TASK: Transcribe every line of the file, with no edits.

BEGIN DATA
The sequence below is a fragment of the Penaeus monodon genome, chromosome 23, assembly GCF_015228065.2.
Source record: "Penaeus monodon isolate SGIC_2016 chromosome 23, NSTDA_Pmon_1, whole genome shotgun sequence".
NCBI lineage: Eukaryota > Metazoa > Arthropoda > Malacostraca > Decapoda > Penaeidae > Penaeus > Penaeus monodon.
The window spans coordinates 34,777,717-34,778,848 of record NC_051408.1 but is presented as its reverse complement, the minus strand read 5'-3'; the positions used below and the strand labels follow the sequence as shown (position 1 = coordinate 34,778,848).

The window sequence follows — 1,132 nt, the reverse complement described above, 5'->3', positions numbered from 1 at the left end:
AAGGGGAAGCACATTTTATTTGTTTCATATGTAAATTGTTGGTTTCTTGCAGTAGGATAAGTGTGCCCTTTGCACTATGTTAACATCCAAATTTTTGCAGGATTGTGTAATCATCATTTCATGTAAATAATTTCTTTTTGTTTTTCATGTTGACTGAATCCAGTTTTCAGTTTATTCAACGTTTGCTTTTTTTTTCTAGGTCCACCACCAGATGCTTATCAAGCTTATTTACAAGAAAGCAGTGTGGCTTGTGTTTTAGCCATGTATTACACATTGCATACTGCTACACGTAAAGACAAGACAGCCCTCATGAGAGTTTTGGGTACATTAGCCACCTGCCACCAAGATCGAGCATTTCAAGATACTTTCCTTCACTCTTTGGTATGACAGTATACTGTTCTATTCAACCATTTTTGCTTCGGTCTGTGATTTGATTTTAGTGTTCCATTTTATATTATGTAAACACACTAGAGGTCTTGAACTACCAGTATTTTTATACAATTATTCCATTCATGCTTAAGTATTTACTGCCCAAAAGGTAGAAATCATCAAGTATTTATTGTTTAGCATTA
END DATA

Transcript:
The sequence below is a fragment of the Penaeus monodon genome, chromosome 23, assembly GCF_015228065.2.
Source record: "Penaeus monodon isolate SGIC_2016 chromosome 23, NSTDA_Pmon_1, whole genome shotgun sequence".
NCBI lineage: Eukaryota > Metazoa > Arthropoda > Malacostraca > Decapoda > Penaeidae > Penaeus > Penaeus monodon.
The window spans coordinates 34,777,717-34,778,848 of record NC_051408.1 but is presented as its reverse complement, the minus strand read 5'-3'; the positions used below and the strand labels follow the sequence as shown (position 1 = coordinate 34,778,848).

The window sequence follows — 1,132 nt, the reverse complement described above, 5'->3', positions numbered from 1 at the left end:
AAGGGGAAGCACATTTTATTTGTTTCATATGTAAATTGTTGGTTTCTTGCAGTAGGATAAGTGTGCCCTTTGCACTATGTTAACATCCAAATTTTTGCAGGATTGTGTAATCATCATTTCATGTAAATAATTTCTTTTTGTTTTTCATGTTGACTGAATCCAGTTTTCAGTTTATTCAACGTTTGCTTTTTTTTTCTAGGTCCACCACCAGATGCTTATCAAGCTTATTTACAAGAAAGCAGTGTGGCTTGTGTTTTAGCCATGTATTACACATTGCATACTGCTACACGTAAAGACAAGACAGCCCTCATGAGAGTTTTGGGTACATTAGCCACCTGCCACCAAGATCGAGCATTTCAAGATACTTTCCTTCACTCTTTGGTATGACAGTATACTGTTCTATTCAACCATTTTTGCTTCGGTCTGTGATTTGATTTTAGTGTTCCATTTTATATTATGTAAACACACTAGAGGTCTTGAACTACCAGTATTTTTATACAATTATTCCATTCATGCTTAAGTATTTACTGCCCAAAAGGTAGAAATCATCAAGTATTTATTGTTTAGCATTA